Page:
Local government public engagement
Municipalities and regional districts may (and sometimes must) engage with citizens in a variety of informal and formal ways on various matters. Informal engagement includes open houses and advisory bodies, while formal engagement includes legislatively-required local government consent or elector approval.
Locally elected officials are charged with making decisions that affect the daily lives of residents, families, the business community and many others. Public participation in local decision-making is an important aspect of the local government system in B.C. Citizens can become engaged and involved in local government decision-making through a number of informal and formal processes.
On this page:
- Informal citizen engagement
- Formal local government consent and elector approval
- Choosing a form of approval or consent
Local governments may involve citizens informally in decisions they make by:
- Collecting community and regional opinions
- Accepting petitions
- Holding community open houses or public information-sharing sessions
- Establishing advisory bodies
These informal communication opportunities assist municipal councils and regional district boards to better understand citizens’ views or perceptions about a specific matter or bylaw. They also enable local decision-makers to engage with specific interests such as the business community or the non-profit sector. They may also serve as a way of first introducing a proposed initiative--such as building a new recreation centre--to the community.
Non-binding opinion polls
At any time, local governments may initiate a process to understand community opinions on issues and needs using the powers in the Community Charter and the Local Government Act. This can be done by voting or any other process that the municipal council or regional district board considers appropriate (including social media and online community discussion boards). The results of these opinion gathering processes are not binding on the council or board, and are a useful indicator of whether or not there is broad support for local government initiatives.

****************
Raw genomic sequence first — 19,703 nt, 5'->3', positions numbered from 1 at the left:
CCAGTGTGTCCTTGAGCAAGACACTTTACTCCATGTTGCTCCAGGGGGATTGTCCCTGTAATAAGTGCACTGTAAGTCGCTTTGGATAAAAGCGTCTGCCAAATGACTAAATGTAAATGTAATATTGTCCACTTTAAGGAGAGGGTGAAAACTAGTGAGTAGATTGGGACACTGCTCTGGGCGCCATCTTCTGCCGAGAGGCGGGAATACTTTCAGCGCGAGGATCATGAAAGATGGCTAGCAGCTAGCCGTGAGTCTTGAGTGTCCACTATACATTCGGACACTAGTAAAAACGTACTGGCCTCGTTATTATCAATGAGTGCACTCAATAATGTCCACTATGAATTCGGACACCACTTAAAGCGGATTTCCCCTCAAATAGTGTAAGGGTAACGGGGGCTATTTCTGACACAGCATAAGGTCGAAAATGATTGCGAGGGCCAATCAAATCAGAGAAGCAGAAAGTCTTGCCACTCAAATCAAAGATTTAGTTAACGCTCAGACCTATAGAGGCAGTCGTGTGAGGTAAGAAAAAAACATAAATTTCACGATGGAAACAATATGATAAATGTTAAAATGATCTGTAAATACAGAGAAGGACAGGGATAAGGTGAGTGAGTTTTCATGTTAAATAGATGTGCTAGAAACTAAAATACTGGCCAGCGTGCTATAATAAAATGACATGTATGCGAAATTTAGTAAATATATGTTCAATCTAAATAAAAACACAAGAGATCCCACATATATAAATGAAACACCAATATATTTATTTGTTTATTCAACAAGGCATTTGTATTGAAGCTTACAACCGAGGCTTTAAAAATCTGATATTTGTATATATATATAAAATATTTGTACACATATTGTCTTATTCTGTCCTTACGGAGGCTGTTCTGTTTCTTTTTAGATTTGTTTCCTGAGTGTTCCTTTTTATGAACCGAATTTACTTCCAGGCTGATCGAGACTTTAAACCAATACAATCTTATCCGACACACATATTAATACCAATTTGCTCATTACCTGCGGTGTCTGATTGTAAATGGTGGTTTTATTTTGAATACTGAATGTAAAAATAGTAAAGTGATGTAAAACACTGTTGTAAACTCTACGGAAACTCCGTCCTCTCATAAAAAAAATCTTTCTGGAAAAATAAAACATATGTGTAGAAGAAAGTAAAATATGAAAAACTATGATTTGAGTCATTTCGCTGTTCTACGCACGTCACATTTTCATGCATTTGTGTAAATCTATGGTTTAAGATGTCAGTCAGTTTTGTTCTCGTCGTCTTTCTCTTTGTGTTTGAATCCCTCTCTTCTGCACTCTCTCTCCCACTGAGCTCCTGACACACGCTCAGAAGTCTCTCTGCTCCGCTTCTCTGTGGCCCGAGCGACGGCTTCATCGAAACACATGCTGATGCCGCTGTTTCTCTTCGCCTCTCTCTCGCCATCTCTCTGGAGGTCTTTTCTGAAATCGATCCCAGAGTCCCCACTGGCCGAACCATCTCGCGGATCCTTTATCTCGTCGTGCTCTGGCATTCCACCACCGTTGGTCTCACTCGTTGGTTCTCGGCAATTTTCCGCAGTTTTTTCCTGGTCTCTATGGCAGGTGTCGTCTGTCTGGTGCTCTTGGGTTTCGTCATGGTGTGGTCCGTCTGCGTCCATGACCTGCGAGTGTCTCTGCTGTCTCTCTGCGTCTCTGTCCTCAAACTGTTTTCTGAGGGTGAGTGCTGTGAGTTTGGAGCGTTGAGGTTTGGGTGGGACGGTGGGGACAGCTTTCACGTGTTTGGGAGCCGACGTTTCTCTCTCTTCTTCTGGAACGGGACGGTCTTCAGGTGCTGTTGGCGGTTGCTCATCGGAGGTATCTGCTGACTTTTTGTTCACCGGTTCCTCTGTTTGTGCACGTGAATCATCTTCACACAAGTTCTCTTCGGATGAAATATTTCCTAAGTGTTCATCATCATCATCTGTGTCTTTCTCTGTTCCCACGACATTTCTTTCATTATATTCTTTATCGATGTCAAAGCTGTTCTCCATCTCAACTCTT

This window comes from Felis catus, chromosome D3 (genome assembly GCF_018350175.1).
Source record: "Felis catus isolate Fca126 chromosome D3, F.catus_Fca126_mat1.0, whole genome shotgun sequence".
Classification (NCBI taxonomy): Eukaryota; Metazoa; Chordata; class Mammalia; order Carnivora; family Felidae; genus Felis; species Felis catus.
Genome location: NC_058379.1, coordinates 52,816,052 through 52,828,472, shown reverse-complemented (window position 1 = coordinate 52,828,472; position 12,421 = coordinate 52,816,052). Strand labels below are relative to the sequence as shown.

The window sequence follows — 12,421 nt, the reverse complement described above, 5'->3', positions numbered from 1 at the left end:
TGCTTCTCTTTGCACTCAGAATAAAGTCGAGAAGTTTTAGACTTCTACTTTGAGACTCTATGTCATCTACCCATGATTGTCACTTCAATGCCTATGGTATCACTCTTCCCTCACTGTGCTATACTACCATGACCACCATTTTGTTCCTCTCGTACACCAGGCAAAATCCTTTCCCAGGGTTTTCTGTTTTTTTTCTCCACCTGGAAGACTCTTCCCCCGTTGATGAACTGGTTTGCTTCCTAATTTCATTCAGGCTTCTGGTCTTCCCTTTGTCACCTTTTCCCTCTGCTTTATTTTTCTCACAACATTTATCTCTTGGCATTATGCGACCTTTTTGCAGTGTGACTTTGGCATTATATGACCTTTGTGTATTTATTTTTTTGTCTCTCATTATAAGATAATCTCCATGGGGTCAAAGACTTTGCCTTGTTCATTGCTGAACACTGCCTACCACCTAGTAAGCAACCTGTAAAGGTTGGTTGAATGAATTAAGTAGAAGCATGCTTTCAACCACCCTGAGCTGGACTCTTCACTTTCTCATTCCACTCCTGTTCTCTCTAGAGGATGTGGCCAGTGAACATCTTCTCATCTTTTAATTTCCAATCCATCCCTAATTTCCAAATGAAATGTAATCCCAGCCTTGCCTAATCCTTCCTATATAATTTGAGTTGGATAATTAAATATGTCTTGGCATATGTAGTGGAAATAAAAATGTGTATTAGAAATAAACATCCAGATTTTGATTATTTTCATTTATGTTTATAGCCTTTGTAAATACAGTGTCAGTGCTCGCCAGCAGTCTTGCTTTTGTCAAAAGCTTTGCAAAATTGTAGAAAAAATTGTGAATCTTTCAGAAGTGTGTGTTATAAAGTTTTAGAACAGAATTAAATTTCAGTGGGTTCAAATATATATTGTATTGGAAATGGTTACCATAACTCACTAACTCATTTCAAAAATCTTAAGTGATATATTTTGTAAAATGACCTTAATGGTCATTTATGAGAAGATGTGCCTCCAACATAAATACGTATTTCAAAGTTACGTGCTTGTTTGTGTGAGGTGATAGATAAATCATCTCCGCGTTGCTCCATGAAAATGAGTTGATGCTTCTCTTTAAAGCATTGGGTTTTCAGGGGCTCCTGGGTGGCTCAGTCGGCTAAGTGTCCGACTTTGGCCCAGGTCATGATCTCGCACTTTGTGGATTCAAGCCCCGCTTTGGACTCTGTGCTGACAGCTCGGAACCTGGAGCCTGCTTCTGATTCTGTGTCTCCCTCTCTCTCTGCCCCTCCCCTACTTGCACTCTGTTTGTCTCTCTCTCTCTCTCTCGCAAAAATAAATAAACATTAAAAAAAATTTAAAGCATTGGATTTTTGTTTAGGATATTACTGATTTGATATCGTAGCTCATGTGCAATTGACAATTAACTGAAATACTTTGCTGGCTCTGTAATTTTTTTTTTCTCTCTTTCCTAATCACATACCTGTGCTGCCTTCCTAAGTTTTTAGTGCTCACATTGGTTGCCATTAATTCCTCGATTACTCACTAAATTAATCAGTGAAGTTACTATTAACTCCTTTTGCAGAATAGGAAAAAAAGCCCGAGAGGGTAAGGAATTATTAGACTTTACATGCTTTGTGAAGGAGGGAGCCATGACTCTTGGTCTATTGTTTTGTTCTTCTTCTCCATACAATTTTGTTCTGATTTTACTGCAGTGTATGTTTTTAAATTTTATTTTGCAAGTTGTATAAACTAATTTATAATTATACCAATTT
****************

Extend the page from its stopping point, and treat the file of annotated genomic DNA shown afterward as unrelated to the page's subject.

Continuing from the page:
Sometimes, obtaining community opinion may appear similar to the formal assent voting process (often referred to as a referendum). Members of the public need to contact the local government if they are unsure if a community opinion poll is in fact required assent voting (for example, the municipality is seeking approval of the electors to authorize long-term borrowing).
If a regional district is initiating a process to understand elector opinion on a question that affects the regional district, the legislation specifies that the board must seek the opinion of the electors of the entire regional district (not just of a portion of it).
Petitions to municipal council or regional district board
Residents are able to submit informal petitions to a municipal council or regional district board to bring attention to matters of interest in the community. These types of petitions are considered 'informational' and are not the same as formal petitions to establish municipal local area services or regional district service establishing or loan authorization bylaws which have specific legislative requirements.
- Learn more about petitions to establish municipal local area services
- Learn more about electoral area consent and petitions for regional district services and loans
The Community Charter specifies that the full name and residential address of each petitioner must be included on informal petitions to municipal council. The legislation does not specify requirements for informal petitions to a regional district board, and there may be rules established in policy therefore it is best to check with the regional district corporate officer before initiation an informal petition.
A petition is deemed to be received by council or a board when it is given to the local government corporate officer. There is no requirement for a local government to take action if a petition is received; however, an informal petition can be a useful tool to bring a local matter to the council or board's attention.
Community open houses
Community open houses or public information sessions provide an opportunity for citizens to seek clarification on a proposed project, bylaw or other matter and to express their opinions for consideration by elected officials.